## Bayesian absurdities

20 Jun, 2022 at 15:23 | Posted in Statistics & Econometrics | 1 Comment

In other words, if a decision-maker thinks something cannot be true and interprets this to mean it has zero probability, he will never be influenced by any data, which is surely absurd.

So leave a little probability for the moon being made of green cheese; it can be as small as 1 in a million, but have it there since otherwise an army of astronauts returning with samples of the said cheese will leave you unmoved.

To get the Bayesian probability calculus going you sometimes have to assume strange things — so strange that you should perhaps start wondering if maybe there is something wrong with your theory …

Added: For those interested in these questions concerning the reach and application of statistical theories, do read Sander Greenland’s insightful comment:

My take is that the quoted passage is a poster child for what’s wrong with statistical foundations for applications. Mathematics only provides contextually void templates for what might be theories if some sensible mapping can be found between the math and the application context. Just as with frequentist and all other statistical “theories”, Bayesian mathematical theory (template) works fine as a tool when the problem can be defined in a very small world of an application in which the axioms make contextual sense under the mapping and the background information is not questioned. There is no need for leaving any probability on “green cheese” if you aren’t using Bayes as a philosophy, for if green cheese is really found, the entire contextual knowledge base is undermined and all well-informed statistical analyses sink with it.

The problems often pointed out for econometrics are general ones of statistical theories, which can quickly degenerate into math gaming and are usually misrepresented as scientific theories about the world. Of course, with a professional sales job to do, statistics has encouraged such reification through use of deceptive labels like “significance”, “confidence”, “power”, “severity” etc. for what are only properties of objects in mathematical spaces (much like identifying social group dynamics with algebraic group theory or crop fields with vector field theory). Those stat-theory objects require extraordinary physical control of unit selection and experimental conditions to even begin to connect to the real-world meaning of those conventional labels. Such tight controls are often possible with inanimate materials (although even then they can cost billions of dollars to achieve, as with large particle colliders). But they are infrequently possible with humans, and I’ve never seen them approached when whole societies are the real-world target, as in macroeconomics, sociology, and social medicine. In those settings, at best our analyses only provide educated guesses about what will happen as a consequence of our decisions.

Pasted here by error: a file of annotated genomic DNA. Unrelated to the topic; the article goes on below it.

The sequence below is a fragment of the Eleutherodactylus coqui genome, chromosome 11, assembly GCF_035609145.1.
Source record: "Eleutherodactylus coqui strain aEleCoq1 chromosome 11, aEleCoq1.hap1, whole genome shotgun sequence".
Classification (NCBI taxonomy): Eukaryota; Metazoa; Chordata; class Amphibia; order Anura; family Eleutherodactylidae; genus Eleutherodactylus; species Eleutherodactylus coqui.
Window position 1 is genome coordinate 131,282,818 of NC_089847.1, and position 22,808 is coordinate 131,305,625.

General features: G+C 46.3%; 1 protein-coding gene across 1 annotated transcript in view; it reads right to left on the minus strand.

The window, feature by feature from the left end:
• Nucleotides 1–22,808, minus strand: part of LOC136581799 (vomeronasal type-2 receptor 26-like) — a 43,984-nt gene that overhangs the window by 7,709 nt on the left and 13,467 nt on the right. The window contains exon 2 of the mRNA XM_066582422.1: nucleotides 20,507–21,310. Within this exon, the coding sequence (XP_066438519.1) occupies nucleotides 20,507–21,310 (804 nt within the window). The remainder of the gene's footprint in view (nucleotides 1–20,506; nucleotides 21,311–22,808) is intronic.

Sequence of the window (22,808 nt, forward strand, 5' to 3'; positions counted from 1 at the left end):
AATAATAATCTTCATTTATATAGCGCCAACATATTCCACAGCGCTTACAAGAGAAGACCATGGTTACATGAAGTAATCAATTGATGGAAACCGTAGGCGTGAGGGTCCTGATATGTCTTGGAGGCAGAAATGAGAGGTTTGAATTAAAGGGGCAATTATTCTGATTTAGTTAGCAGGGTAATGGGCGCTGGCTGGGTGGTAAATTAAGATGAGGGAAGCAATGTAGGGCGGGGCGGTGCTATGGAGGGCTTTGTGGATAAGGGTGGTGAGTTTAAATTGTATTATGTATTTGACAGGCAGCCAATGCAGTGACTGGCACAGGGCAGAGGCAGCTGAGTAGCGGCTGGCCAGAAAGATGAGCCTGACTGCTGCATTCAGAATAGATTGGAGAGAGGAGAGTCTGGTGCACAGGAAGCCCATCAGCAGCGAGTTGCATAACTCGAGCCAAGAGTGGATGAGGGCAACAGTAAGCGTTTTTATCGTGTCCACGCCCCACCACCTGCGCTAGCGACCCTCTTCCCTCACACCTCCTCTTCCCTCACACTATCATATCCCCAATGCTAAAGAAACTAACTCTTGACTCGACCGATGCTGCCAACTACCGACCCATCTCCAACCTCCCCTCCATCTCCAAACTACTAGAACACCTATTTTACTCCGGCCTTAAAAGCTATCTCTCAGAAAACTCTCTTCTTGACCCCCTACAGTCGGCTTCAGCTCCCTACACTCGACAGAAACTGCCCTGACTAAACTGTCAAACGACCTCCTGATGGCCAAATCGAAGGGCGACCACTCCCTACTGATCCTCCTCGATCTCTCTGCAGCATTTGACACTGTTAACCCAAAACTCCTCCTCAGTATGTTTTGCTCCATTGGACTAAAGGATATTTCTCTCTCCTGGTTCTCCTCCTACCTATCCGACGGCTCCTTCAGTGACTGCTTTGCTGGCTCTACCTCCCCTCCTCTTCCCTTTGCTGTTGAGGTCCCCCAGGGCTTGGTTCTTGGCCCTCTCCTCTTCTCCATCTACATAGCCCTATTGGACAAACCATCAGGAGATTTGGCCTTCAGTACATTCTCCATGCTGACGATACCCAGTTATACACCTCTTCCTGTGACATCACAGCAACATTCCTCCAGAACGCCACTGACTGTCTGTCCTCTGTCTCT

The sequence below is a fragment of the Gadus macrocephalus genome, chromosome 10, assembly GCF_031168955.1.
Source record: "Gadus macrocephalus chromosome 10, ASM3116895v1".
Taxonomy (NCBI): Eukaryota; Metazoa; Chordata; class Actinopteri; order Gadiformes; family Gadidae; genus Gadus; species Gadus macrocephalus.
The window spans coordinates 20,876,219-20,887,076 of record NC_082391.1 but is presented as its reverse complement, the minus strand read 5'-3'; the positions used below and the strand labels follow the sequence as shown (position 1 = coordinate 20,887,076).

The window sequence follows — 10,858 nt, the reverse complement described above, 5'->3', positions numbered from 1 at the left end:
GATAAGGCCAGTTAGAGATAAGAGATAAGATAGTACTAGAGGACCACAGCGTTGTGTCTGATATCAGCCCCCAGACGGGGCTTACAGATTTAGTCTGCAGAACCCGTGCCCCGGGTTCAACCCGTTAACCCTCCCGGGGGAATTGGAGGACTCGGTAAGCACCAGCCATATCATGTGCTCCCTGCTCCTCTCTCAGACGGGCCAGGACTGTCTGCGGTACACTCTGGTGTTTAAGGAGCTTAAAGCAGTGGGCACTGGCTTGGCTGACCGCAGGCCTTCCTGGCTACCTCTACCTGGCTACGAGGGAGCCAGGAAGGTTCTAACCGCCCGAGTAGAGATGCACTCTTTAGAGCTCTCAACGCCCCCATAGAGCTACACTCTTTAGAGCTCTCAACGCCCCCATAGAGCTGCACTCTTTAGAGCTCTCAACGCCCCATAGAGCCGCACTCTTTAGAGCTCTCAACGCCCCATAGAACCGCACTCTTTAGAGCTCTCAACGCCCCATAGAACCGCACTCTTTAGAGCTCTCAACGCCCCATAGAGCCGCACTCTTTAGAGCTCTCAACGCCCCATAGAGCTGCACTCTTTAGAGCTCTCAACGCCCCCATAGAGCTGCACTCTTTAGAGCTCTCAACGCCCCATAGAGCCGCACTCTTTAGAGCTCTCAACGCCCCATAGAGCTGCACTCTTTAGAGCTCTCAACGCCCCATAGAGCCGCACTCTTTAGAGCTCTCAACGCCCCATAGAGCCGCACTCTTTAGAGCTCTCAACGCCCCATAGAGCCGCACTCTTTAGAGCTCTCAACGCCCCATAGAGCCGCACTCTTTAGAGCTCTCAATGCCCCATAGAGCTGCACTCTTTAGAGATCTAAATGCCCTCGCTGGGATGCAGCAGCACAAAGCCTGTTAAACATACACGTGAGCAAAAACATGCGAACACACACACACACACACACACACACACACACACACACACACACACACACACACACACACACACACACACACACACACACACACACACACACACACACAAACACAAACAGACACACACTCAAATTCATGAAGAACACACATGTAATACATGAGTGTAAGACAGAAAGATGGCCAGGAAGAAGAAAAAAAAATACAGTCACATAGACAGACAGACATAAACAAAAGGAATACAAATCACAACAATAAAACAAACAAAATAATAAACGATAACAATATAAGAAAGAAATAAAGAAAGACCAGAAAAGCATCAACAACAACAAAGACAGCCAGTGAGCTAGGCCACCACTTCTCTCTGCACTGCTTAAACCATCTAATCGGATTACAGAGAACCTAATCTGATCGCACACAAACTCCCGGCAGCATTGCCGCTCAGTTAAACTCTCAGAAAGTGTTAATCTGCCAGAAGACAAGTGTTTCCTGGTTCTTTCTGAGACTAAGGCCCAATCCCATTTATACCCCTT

## 1 Comment »

1. “you should perhaps start wondering if maybe there is something wrong with your theory”…What theory?

My take is that the quoted passage is a poster child for what’s wrong with statistical foundations for applications. Mathematics only provides contextually void templates for what might be theories if some sensible mapping can be found between the math and the application context. Just as with frequentist and all other statistical “theories”, Bayesian mathematical theory (template) works fine as a tool when the problem can be defined in a very small world of an application in which the axioms make contextual sense under the mapping and the background information is not questioned. There is no need for leaving any probability on “green cheese” if you aren’t using Bayes as a philosophy, for if green cheese is really found, the entire contextual knowledge base is undermined and all well-informed statistical analyses sink with it.

The problems often pointed out for econometrics are general ones of statistical theories, which can quickly degenerate into math gaming and are usually misrepresented as scientific theories about the world. Of course, with a professional sales job to do, statistics has encouraged such reification through use of deceptive labels like “significance”, “confidence”, “power”, “severity” etc. for what are only properties of objects in mathematical spaces (much like identifying social group dynamics with algebraic group theory or crop fields with vector field theory). Those stat-theory objects require extraordinary physical control of unit selection and experimental conditions to even begin to connect to the real-world meaning of those conventional labels. Such tight controls are often possible with inanimate materials (although even then they can cost billions of dollars to achieve, as with large particle colliders). But they are infrequently possible with humans, and I’ve never seen them approached when whole societies are the real-world target, as in macroeconomics, sociology, and social medicine. In those settings, at best our analyses only provide educated guesses about what will happen as a consequence of our decisions.

[In fairness, I think Lindley understood these limitations of theory in practice, but was at times given to misleading hyperbole or oversimplification when selling Bayes. DeFinetti, his idol, definitely warned against reification, and operationalized the educated guessing in the guise of betting.]